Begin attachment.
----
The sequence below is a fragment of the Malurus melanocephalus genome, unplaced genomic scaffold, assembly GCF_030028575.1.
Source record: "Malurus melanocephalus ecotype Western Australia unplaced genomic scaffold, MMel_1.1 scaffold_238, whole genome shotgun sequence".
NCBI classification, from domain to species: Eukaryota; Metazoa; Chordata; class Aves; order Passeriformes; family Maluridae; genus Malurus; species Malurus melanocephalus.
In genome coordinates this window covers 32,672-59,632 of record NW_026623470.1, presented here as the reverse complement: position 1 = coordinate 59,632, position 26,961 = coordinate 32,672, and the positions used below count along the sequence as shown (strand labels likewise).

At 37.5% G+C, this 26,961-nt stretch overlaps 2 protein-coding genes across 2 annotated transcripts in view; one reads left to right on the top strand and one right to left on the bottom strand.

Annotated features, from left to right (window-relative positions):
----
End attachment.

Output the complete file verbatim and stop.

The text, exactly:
The sequence below is a fragment of the Malurus melanocephalus genome, unplaced genomic scaffold, assembly GCF_030028575.1.
Source record: "Malurus melanocephalus ecotype Western Australia unplaced genomic scaffold, MMel_1.1 scaffold_238, whole genome shotgun sequence".
NCBI classification, from domain to species: Eukaryota; Metazoa; Chordata; class Aves; order Passeriformes; family Maluridae; genus Malurus; species Malurus melanocephalus.
In genome coordinates this window covers 32,672-59,632 of record NW_026623470.1, presented here as the reverse complement: position 1 = coordinate 59,632, position 26,961 = coordinate 32,672, and the positions used below count along the sequence as shown (strand labels likewise).

At 37.5% G+C, this 26,961-nt stretch overlaps 2 protein-coding genes across 2 annotated transcripts in view; one reads left to right on the top strand and one right to left on the bottom strand.

Annotated features, from left to right (window-relative positions):